By Edward Krudy
NEW YORK (Reuters) - World stocks rose for a third straight day and bond yields hovered near record lows as investors expected additional stimulus measures from central banks in the wake of Britain's vote to leave the European Union and as the Bank of England raised the prospect of bond buying this summer.
Renewed concerns over global growth and oversupply forced oil prices down again as both Brent and U.S. crude traded below $50 per barrel. Gold, a safe-haven play in times of uncertainty, edged higher and was on track for its biggest monthly rise since February.
Sterling reversed its gains as Bank of England Governor Mark Carney said the central bank would probably need to pump more stimulus into Britain's economy. Investors largely expect the bank to cut interest rates over the summer and ramp up its bond-buying program. UK shares surged after the news.
The European Central Bank is looking at loosening its rules for bond purchases to allow it to by a wider range of debt if it moves toward returning to quantitative easing, Bloomberg reported, citing people familiar with the discussions. The euro fell against the dollar and European stocks surged.
"There may be more of a growth crisis than any acute financial stress" from Brexit, said Stanley Sun, interest rate strategist at Nomura Securities International in New York.
Markets have regained their poise after a short bout of volatility following last week's so-called Brexit vote, but concerns remain about the longer-term global economic outlook and the potential for renewed turbulence.
The rebound in equities was not enough, however, to completely offset losses suffered in recent days. Stocks worldwide are down 0.8 percent for the month and on track for their worst monthly performance since February.
Wall Street rose as the benchmark S&P 500 index <.SPX> gained 1 percent, although the drop in oil prices suppressed gains as the index approached all-time highs. [.N]
The MSCI All-Country World index <.MIWD00000PUS> was up 1.1 percent, but is set to end the month about 0.9 percent lower, its worst month since February. Still, it ended the quarter with a slight gain, rising 0.3 percent.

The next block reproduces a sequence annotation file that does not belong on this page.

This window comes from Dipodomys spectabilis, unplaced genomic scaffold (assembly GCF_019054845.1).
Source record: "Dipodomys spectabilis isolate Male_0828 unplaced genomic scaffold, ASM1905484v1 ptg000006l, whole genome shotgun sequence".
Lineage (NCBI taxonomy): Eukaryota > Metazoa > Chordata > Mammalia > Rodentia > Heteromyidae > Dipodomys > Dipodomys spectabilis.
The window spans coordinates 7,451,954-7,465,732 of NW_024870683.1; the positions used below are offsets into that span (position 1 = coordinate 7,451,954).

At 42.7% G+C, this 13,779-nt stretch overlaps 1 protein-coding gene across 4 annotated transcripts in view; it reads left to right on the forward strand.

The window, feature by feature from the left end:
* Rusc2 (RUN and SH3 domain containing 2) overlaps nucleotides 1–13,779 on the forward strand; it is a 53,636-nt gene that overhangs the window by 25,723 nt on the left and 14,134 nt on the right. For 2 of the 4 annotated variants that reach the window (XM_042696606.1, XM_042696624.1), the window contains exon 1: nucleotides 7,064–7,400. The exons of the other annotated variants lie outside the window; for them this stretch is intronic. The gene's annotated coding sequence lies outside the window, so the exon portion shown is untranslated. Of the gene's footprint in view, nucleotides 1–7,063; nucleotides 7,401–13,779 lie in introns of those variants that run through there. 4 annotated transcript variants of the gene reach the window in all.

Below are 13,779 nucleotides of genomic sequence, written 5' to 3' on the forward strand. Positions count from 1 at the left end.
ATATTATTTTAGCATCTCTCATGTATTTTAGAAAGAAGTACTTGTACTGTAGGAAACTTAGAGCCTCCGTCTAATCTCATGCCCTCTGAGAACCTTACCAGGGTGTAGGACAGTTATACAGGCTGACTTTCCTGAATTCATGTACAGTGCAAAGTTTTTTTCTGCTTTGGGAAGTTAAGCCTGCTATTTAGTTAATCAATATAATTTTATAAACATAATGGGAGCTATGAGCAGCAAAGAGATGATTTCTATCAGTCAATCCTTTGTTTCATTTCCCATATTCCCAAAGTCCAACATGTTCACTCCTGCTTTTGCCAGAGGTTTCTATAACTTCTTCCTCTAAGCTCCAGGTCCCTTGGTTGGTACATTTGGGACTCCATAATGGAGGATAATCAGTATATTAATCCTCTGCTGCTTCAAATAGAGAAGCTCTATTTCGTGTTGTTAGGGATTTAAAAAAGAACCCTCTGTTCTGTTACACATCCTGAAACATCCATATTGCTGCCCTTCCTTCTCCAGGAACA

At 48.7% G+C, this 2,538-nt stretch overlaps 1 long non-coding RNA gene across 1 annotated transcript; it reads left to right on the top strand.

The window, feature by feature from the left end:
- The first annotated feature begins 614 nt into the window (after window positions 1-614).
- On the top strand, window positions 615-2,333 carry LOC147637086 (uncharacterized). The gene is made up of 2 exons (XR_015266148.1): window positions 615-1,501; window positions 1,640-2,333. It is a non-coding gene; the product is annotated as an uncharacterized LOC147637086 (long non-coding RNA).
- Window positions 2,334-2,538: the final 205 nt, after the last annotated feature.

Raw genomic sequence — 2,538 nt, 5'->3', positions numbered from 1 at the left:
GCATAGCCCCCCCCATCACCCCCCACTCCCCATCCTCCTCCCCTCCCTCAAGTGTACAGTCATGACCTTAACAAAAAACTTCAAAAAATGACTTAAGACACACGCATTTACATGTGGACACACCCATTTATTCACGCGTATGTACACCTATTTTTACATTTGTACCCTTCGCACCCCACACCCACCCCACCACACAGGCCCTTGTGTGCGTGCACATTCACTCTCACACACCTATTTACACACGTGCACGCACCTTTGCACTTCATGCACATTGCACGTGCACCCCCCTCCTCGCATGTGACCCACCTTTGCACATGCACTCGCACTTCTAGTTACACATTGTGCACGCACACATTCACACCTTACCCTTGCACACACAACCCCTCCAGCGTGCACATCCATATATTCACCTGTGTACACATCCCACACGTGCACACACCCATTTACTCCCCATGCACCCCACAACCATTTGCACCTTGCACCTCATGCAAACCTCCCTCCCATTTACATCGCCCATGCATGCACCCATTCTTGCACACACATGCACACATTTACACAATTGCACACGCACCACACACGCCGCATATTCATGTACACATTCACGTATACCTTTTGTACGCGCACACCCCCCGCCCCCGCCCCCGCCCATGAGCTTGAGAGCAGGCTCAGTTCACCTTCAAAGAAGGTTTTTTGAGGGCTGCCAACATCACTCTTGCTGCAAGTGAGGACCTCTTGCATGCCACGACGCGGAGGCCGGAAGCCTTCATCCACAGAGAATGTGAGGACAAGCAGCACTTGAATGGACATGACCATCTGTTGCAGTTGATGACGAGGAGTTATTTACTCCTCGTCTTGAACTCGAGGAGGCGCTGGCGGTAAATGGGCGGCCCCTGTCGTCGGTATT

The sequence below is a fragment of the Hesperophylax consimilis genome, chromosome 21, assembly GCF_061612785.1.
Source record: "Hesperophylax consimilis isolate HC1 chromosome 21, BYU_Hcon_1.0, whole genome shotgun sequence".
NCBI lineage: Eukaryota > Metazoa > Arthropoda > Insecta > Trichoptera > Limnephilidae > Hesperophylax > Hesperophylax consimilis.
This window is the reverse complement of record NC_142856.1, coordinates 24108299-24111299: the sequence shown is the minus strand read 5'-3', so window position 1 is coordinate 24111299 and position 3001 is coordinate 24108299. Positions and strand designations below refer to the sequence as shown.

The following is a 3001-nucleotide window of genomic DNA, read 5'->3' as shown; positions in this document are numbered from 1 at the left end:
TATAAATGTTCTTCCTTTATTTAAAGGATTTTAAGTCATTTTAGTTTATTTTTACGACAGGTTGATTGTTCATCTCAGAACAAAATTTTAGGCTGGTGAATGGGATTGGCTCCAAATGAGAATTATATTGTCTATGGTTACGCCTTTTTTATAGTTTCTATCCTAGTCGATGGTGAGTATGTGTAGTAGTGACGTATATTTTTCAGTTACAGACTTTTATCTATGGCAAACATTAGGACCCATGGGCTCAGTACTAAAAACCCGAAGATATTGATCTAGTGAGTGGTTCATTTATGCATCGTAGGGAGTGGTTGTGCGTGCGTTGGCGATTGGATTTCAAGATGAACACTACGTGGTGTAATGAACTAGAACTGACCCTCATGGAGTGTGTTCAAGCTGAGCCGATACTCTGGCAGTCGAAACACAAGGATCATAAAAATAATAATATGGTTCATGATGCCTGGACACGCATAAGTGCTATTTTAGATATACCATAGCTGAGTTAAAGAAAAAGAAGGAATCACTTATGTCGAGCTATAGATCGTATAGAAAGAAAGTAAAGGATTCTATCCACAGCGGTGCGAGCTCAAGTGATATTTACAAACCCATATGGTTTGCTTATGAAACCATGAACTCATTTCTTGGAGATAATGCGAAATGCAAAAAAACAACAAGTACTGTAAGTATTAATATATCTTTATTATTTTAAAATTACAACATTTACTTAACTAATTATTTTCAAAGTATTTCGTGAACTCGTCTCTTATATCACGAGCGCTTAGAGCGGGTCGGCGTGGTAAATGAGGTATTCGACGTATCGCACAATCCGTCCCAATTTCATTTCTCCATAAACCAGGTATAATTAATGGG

U.S. Treasuries have been drawing demand as bond yields in other developed markets fall into negative territory. Yields of benchmark 10-year Treasury notes <US10YT=RR> edged higher to 1.48 percent, up less than 1 basis point from late on Wednesday.
That compared with a yield on 10-year German government bonds of -0.127 percent <DE10YT=RR>. British 10-, 20- and 30-year government bond yields all struck record lows.
UK BLUE CHIPS RECOVER
The UK's FTSE 100 <.FTSE> surged 2.3 percent and has gained nearly 3 percent since Britain voted last week to leave the EU. [.L]
In currency trading, sterling <GBP=> fell 0.6 percent to $1.3338, above a 31-year trough of $1.3122 touched on Monday. It has still lost about 7 percent in the quarter.
The euro, which lost ground in the days after the Brexit vote, lost 0.2 percent to $1.1103.
Brent crude <LCOc1> settled at $49.68 a barrel, down 93 cents, after jumping more than 4 percent overnight, thanks to a larger-than-expected drawdown in U.S. crude inventories. U.S. crude <CLc1> settled at $48.33, down $1.55.
(Additional reporting by Yashaswini Swamynathan in Bengeluru; editing by Nick Zieminski, G Crosse and Dan Grebler)